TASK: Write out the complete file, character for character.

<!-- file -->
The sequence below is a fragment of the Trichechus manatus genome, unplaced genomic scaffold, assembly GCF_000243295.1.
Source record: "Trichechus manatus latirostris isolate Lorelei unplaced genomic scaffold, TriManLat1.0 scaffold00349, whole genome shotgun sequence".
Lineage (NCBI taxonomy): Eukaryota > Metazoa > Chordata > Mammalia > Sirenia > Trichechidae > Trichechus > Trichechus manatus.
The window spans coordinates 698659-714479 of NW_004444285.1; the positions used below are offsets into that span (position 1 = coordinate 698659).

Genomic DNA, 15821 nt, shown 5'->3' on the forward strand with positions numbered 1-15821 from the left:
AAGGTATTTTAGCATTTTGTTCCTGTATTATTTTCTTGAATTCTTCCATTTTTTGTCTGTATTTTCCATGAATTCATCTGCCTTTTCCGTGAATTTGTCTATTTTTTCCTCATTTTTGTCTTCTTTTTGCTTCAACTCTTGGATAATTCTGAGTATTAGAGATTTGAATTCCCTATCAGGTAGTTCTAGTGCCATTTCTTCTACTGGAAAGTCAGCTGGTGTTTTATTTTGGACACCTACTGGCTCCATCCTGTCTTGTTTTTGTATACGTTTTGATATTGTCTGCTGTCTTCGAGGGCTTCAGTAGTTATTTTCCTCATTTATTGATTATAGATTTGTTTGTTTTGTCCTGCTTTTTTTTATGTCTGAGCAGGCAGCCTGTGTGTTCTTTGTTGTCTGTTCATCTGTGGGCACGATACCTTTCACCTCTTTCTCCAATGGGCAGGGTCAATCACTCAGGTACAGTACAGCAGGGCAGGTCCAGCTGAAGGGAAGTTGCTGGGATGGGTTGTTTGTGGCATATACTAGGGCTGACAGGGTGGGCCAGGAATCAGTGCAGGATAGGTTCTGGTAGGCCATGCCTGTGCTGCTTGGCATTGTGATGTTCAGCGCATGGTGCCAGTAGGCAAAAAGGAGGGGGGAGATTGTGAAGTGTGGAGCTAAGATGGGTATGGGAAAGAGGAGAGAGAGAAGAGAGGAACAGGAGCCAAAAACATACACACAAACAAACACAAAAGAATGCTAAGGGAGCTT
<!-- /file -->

The sequence below is a fragment of the Trichechus manatus genome, unplaced genomic scaffold, assembly GCF_000243295.1.
Source record: "Trichechus manatus latirostris isolate Lorelei unplaced genomic scaffold, TriManLat1.0 scaffold00349, whole genome shotgun sequence".
Lineage (NCBI taxonomy): Eukaryota > Metazoa > Chordata > Mammalia > Sirenia > Trichechidae > Trichechus > Trichechus manatus.
The window spans coordinates 698659-714479 of NW_004444285.1; the positions used below are offsets into that span (position 1 = coordinate 698659).

Genomic DNA, 15821 nt, shown 5'->3' on the forward strand with positions numbered 1-15821 from the left:
AAGGTATTTTAGCATTTTGTTCCTGTATTATTTTCTTGAATTCTTCCATTTTTTGTCTGTATTTTCCATGAATTCATCTGCCTTTTCCGTGAATTTGTCTATTTTTTCCTCATTTTTGTCTTCTTTTTGCTTCAACTCTTGGATAATTCTGAGTATTAGAGATTTGAATTCCCTATCAGGTAGTTCTAGTGCCATTTCTTCTACTGGAAAGTCAGCTGGTGTTTTATTTTGGACACCTACTGGCTCCATCCTGTCTTGTTTTTGTATACGTTTTGATATTGTCTGCTGTCTTCGAGGGCTTCAGTAGTTATTTTCCTCATTTATTGATTATAGATTTGTTTGTTTTGTCCTGCTTTTTTTTATGTCTGAGCAGGCAGCCTGTGTGTTCTTTGTTGTCTGTTCATCTGTGGGCACGATACCTTTCACCTCTTTCTCCAATGGGCAGGGTCAATCACTCAGGTACAGTACAGCAGGGCAGGTCCAGCTGAAGGGAAGTTGCTGGGATGGGTTGTTTGTGGCATATACTAGGGCTGACAGGGTGGGCCAGGAATCAGTGCAGGATAGGTTCTGGTAGGCCATGCCTGTGCTGCTTGGCATTGTGATGTTCAGCGCATGGTGCCAGTAGGCAAAAAGGAGGGGGGAGATTGTGAAGTGTGGAGCTAAGATGGGTATGGGAAAGAGGAGAGAGAGAAGAGAGGAACAGGAGCCAAAAACATACACACAAACAAACACAAAAGAATGCTAAGGGAGCTT